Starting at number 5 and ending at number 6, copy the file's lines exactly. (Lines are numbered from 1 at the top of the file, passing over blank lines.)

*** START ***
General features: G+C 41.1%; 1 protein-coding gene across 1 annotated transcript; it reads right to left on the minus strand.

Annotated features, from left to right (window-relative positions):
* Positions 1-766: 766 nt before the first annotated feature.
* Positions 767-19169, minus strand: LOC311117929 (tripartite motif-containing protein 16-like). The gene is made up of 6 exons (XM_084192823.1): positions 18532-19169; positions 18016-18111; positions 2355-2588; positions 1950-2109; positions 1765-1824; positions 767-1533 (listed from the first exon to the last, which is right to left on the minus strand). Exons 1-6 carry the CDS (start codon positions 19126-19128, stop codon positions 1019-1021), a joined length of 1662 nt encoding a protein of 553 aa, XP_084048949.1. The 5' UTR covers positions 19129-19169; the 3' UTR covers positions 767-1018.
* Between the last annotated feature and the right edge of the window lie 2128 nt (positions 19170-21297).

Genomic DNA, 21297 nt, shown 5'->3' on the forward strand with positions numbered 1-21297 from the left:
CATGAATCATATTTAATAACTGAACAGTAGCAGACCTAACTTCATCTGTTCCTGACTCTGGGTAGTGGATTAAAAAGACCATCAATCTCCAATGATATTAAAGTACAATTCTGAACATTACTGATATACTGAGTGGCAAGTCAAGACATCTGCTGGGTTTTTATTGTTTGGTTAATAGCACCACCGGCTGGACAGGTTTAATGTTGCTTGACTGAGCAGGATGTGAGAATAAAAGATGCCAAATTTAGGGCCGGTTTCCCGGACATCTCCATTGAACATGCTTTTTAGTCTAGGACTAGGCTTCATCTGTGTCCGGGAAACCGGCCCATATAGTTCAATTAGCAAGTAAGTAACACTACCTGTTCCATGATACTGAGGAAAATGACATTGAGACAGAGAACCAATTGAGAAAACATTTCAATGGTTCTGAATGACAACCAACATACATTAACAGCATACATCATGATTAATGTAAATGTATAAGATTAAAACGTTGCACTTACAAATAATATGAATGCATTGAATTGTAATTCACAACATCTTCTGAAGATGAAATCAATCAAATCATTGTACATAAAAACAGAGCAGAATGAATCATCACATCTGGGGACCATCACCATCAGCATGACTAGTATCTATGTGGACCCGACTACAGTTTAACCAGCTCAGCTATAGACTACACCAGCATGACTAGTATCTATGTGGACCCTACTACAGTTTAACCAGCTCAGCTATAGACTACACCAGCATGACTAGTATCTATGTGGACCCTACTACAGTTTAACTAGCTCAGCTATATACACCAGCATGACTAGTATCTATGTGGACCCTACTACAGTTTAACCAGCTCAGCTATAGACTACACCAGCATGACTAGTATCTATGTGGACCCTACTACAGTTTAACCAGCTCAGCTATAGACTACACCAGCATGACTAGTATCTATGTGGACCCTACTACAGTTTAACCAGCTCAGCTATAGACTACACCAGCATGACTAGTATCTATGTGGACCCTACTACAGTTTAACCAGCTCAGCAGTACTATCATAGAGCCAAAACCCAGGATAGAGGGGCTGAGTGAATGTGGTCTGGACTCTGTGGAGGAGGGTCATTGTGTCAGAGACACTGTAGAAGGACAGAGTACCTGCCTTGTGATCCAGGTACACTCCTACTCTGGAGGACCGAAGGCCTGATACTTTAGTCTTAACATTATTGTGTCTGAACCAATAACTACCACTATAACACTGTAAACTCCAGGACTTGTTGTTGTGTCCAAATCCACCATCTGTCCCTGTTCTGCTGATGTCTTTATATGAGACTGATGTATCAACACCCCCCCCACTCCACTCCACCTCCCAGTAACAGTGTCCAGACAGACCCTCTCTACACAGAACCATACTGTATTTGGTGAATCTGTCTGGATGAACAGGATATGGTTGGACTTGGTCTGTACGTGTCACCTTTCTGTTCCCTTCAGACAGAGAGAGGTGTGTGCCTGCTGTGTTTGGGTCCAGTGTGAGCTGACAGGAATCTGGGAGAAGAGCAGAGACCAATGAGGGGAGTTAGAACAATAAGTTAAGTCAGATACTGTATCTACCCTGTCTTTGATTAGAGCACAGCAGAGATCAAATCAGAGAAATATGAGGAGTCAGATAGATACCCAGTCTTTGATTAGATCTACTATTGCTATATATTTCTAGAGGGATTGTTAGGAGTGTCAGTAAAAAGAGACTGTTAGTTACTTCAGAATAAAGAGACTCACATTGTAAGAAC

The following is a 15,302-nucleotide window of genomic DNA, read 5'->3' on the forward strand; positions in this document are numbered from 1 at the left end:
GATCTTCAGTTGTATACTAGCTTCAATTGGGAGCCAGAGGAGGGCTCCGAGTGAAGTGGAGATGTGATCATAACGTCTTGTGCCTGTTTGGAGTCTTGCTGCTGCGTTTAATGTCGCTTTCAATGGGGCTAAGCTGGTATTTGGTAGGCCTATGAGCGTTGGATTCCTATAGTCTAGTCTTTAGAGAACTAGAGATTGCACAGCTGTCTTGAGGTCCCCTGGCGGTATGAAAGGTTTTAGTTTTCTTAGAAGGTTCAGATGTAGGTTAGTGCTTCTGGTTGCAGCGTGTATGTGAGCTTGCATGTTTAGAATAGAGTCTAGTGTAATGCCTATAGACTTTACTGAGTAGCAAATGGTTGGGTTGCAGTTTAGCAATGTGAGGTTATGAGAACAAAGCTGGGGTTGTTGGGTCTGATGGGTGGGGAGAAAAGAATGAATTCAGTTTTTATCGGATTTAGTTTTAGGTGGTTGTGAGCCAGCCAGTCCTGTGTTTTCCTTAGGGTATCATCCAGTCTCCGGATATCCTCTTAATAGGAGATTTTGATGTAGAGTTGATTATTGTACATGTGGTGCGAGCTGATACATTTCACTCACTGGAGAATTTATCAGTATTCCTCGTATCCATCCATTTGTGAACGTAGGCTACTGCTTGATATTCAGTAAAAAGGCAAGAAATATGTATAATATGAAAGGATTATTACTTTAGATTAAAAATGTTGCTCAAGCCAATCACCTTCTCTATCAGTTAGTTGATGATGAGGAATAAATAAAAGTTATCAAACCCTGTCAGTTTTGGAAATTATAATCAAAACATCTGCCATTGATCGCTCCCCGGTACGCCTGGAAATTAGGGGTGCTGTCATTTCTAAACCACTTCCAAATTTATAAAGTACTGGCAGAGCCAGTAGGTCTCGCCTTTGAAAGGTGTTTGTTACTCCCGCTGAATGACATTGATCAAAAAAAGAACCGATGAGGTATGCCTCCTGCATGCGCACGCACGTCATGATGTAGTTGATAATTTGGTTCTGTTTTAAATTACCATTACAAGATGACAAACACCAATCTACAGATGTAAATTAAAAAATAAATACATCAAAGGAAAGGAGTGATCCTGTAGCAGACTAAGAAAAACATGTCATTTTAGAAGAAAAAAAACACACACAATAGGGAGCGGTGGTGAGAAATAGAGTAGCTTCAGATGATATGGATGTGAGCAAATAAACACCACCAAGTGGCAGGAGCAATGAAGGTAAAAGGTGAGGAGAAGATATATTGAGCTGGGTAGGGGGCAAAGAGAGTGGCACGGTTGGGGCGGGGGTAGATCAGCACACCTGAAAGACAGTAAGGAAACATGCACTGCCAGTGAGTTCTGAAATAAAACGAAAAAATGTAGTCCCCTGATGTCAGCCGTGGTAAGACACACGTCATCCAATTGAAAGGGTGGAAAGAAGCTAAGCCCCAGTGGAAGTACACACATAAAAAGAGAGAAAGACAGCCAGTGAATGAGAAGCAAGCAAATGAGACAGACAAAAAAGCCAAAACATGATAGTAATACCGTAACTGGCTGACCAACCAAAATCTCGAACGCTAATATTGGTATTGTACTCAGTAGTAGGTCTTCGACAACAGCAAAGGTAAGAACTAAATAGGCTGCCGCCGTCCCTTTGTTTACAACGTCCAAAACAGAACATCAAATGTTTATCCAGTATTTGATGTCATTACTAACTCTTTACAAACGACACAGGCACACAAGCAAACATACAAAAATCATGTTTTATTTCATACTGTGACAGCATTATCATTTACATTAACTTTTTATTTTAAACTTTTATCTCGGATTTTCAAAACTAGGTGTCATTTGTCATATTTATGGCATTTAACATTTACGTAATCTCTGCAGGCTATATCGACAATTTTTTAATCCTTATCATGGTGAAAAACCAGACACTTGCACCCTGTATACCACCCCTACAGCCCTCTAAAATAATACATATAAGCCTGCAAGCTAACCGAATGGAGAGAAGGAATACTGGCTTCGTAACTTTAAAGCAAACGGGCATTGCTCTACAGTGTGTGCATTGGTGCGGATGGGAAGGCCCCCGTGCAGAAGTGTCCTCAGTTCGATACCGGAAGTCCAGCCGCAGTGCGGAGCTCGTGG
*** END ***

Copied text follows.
* Between the last annotated feature and the right edge of the window lie 2128 nt (positions 19170-21297).

Genomic DNA, 21297 nt, shown 5'->3' on the forward strand with positions numbered 1-21297 from the left: